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Saturday, September 26, 2015

52 Ancestors Year 2 #40: Thomas Birdseye, VIntner of London

     Thomas Birdseye, my 7th Great Grandfather was baptized on 14 Dec 1684 at St. Anne and St. Agnes Church in London, England. He was the son of Thomas Birdseye, a brickmaker, and his wife Elizabeth of Hogsdon, Middlesex, England.  Thomas, the younger, is found in the London, England, Freedom of the City Admission Papers on  Oct 1711 when he was apprenticed to Avery Hobbs, Vintner. His younger brother, John, was admitted on 3 Jun 1712, apprenticed to a frame-work knitter and their younger brother, William did the same on 1 Apr 1718, also apprenticing to a frame-work knitter. The three brothers remained close as their children were baptized in the same parish of St. Botolph.

     Thomas married Elizabeth Curintine on 15 Jun 1721 at St. Botolph, Aldgate, London.  They had a daughter, Elizabeth born 1721 and a daughter Rebekah, born 1 Mar 1725 and died 17 Mar 1725. I don't have a death date for Elizabeth but on 14 May 1738 Thomas married Sarah Bowler.  They had three sons who died young, Thomas, William and Thomas, and a son John in 1745 and daughter, Sarah in 1746. Thomas wrote a will in 18 May 1751 in which he left most of his property to his wife, Sarah with money sums left to his three children. He left his daughter, Elizabeth, the belongings of her mother and instructed that after is wife's death the house should be divided between John and Sarah with Elizabeth allowed to rent her place in it.  But if John and Sarah predecease her, then the house is hers. He died not long after this will and was buried on 21 Jun 1751.  His son and daughter would've been 6 and 5 years old while his daughter Elizabeth was 30!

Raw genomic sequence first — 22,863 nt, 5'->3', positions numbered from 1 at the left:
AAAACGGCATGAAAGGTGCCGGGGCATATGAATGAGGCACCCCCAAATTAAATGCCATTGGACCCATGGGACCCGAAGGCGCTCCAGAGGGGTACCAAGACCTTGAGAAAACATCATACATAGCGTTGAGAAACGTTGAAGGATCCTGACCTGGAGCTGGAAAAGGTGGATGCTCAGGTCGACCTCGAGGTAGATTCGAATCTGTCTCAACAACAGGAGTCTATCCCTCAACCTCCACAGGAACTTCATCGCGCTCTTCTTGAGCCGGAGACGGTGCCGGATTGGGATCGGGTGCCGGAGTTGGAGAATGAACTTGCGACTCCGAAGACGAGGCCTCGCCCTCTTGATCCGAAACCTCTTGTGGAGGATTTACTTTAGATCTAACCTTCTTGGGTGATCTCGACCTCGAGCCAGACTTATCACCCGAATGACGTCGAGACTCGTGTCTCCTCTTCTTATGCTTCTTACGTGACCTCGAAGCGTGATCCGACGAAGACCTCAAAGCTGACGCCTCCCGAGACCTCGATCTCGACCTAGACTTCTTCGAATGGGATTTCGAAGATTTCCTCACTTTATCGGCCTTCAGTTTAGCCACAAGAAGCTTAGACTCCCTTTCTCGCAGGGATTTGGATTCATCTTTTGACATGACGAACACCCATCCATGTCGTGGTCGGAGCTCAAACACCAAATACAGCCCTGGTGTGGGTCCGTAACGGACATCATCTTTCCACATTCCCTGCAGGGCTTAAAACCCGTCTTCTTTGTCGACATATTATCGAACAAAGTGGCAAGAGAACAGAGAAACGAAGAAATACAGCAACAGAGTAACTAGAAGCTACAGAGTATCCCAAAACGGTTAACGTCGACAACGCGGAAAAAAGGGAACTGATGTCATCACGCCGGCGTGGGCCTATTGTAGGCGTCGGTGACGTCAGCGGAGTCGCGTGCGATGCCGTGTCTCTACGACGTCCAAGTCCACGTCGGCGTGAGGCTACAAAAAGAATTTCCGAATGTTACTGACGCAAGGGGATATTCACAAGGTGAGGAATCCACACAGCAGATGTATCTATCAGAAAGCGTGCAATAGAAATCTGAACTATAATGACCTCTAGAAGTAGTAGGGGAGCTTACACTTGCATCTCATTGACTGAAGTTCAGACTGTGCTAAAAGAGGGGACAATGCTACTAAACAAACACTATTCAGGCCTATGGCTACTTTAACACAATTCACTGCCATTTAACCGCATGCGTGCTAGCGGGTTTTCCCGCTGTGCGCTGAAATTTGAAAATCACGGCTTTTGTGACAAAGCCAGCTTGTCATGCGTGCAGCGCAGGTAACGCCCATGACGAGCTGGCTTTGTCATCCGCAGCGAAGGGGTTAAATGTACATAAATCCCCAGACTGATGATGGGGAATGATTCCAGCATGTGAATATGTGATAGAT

One reason I find him (and his ancestors) interesting is the family name.  In America this name is chiefly famous for the frozen foods company.  That Birdseye family has a legend that it's name came about in a rather romantic way.  It goes that one of their ancestors earned the name when he saved the life of an English Queen by killing an attacking hawk by shooting it squarely through the eye. However, a more prosaic explanation is that an "eyeot" is a small island in the middle of a river which is inhabited by birds.  Thus Birdseye is a place name for someone living near one of these.  It was an early Anglo Saxon name first found in Sussex. It is often spelled "Birdsey" in the records.

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